Taika (era) facts for kids
Taika (大化) was a Japanese era name (年号, nengō,, lit. "year name"). It was the first nengō and the Hakuchi was the second. This period started in August 645 and ended in February 650. During this time, the emperor was Kōtoku-tennō (孝徳天皇).
The system of nengō mirrored the Chinese system of eras (nianhao). The use of nengō marked a new phase in the history of the Imperial court. It became an example of growth in political power.
|Timelines of early Japanese nengō and Imperial reign dates|
The system of Japanese era names was not the same as Imperial reign dates.
Events of the Taika era
- 645 (Taika 1): Empress Kōgyoku abdicated; and her brother received the succession (senso). Soon after, Emperor Kōtoku's new role as monarch was confirmed by ceremonies (sokui).
- 645 (Taika 1): Kōtoku introduces reforms of government called Taika reform (大化の改新 Taika no kaishin). The ideas and goals of this systemic reform (律令 ritsuryō) were written. For example, Kōtoku divided Japan into eight provinces. Government officials who were ranked in a hierarchy.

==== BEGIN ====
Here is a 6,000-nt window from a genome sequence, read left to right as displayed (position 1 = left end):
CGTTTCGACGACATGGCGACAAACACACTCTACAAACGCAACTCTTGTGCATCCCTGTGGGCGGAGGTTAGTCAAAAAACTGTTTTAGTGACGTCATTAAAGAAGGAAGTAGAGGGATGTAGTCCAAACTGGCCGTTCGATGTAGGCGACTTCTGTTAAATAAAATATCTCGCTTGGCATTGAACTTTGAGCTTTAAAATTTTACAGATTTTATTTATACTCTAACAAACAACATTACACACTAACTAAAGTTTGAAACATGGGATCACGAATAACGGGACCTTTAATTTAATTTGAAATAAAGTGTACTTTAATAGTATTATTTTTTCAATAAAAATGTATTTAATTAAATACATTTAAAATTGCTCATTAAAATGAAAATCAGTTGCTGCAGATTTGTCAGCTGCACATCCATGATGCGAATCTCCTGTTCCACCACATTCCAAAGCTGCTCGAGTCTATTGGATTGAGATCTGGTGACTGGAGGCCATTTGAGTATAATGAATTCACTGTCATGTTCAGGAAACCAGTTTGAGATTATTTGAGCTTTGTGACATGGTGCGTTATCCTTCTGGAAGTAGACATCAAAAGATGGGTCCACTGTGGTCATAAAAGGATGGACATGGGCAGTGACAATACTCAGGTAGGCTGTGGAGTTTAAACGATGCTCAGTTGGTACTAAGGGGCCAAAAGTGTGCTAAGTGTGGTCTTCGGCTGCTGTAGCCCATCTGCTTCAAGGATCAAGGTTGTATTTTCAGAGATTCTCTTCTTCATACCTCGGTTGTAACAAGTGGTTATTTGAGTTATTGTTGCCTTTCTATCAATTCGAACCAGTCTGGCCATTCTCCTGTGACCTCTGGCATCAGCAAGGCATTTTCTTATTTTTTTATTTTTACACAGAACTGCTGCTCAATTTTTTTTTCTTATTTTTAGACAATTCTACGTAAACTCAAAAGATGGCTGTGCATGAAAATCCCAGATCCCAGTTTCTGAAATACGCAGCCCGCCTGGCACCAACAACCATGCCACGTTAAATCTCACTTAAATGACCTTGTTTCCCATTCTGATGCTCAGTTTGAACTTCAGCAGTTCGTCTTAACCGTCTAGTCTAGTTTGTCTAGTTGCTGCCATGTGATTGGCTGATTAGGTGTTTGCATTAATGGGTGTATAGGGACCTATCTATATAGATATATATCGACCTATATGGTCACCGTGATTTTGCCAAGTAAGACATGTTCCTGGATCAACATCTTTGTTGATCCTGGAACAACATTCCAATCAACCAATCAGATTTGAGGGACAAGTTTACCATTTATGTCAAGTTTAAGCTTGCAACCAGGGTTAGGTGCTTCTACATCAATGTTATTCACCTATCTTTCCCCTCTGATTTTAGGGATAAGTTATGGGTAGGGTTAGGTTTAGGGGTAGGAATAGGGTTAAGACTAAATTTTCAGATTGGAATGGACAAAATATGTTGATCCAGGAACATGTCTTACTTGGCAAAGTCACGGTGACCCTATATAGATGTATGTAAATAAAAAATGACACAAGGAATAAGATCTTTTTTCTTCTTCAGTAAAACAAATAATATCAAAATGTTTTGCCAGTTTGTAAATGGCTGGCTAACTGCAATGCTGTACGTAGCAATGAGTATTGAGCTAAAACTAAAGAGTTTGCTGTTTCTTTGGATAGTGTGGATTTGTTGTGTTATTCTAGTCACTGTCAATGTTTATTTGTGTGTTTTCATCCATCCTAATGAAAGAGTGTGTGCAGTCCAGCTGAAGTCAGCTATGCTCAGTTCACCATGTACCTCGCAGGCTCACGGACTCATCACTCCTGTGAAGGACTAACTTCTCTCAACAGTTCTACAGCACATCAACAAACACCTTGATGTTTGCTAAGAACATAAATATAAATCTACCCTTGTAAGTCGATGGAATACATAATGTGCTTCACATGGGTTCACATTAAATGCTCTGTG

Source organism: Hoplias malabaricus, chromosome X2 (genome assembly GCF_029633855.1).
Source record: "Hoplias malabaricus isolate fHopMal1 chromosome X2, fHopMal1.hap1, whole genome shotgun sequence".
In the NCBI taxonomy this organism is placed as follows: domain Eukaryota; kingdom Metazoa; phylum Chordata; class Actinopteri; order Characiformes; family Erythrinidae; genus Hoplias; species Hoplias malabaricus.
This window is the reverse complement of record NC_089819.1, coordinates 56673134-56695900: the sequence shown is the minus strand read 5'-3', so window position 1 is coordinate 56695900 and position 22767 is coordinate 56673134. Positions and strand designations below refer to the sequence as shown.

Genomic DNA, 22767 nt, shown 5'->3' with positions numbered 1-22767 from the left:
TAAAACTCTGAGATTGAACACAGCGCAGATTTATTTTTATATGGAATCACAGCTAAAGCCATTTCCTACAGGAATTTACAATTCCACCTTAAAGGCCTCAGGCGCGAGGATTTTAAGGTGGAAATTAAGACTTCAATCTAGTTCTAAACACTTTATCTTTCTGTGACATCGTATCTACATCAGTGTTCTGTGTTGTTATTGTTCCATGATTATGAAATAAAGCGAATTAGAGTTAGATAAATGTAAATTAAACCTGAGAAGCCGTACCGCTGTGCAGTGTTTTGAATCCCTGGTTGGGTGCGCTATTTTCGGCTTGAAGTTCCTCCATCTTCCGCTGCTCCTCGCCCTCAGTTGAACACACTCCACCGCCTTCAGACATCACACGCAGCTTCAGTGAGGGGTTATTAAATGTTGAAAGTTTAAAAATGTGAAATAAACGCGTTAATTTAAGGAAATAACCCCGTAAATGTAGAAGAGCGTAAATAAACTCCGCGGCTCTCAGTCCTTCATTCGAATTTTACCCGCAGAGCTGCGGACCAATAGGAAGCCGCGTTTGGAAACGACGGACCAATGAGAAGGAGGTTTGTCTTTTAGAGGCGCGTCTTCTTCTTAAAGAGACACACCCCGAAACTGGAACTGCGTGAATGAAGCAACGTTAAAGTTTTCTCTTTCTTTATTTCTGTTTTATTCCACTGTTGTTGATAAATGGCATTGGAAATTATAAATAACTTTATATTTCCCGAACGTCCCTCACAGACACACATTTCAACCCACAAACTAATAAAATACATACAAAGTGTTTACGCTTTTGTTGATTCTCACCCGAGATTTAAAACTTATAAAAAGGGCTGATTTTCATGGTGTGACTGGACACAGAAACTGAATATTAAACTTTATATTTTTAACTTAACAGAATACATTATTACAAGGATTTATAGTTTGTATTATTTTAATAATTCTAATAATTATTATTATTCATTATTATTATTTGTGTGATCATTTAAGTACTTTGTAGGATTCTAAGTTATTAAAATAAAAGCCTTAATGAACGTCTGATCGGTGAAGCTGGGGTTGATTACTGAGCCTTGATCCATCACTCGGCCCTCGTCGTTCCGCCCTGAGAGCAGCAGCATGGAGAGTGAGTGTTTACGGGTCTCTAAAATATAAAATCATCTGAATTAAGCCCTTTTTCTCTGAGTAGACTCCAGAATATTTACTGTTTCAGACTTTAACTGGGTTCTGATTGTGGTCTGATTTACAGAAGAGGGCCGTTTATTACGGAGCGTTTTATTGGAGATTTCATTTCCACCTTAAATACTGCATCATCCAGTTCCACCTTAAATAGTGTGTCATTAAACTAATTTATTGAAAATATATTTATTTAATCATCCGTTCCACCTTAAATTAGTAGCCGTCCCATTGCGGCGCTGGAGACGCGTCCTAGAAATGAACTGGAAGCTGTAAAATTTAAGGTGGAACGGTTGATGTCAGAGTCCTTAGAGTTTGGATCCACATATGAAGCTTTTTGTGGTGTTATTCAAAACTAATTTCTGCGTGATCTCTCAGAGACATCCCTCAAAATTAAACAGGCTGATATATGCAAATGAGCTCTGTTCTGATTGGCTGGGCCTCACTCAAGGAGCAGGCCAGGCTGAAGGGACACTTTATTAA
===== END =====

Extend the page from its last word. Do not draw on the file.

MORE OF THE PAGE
- 645 (Taika 1): The capital of Japan is moved from Asuka to Naniwa in Settsu Province. The name of Kōtoku's palace was Toyosaki-no-Miya.
- 646 (Taika 2, 1st day of the 1st month): Kōtoku established a regular calendar for the court, with major audiences scheduled only on certain days. The emperor also ordered the creation of storehouses of goods and arsenals to serve the needs of a national army or militia. The rules of etiquette and customs of the court were established.
- 649 (Taika 5): A new system of government which was composed of eight ministries and 100 bureaus (hasshō hyakkan).
- 650 (Taika 6): The daimyo of Nagato Province brought a white pheasant to the court as a gift for the emperor. This white pheasant was then construed as a good omen. The emperor caused the nengō to be changed to Hakuchi (meaning "white pheasant").
Taika (era) Facts for Kids. Kiddle Encyclopedia.